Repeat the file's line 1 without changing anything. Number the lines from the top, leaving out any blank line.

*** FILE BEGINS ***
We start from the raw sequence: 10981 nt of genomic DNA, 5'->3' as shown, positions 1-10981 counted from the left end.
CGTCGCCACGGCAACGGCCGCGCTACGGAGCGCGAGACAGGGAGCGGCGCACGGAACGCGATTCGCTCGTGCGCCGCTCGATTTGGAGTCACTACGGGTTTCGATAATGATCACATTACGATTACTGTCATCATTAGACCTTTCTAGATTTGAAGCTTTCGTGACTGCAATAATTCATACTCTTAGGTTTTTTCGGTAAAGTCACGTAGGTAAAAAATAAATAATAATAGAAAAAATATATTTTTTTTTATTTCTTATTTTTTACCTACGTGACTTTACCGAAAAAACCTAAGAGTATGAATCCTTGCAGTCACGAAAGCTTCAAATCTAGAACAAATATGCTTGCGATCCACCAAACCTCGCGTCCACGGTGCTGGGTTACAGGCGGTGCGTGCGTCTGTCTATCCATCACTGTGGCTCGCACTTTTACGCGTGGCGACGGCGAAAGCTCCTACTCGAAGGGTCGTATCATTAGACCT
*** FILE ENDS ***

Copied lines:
We start from the raw sequence: 10981 nt of genomic DNA, 5'->3' as shown, positions 1-10981 counted from the left end.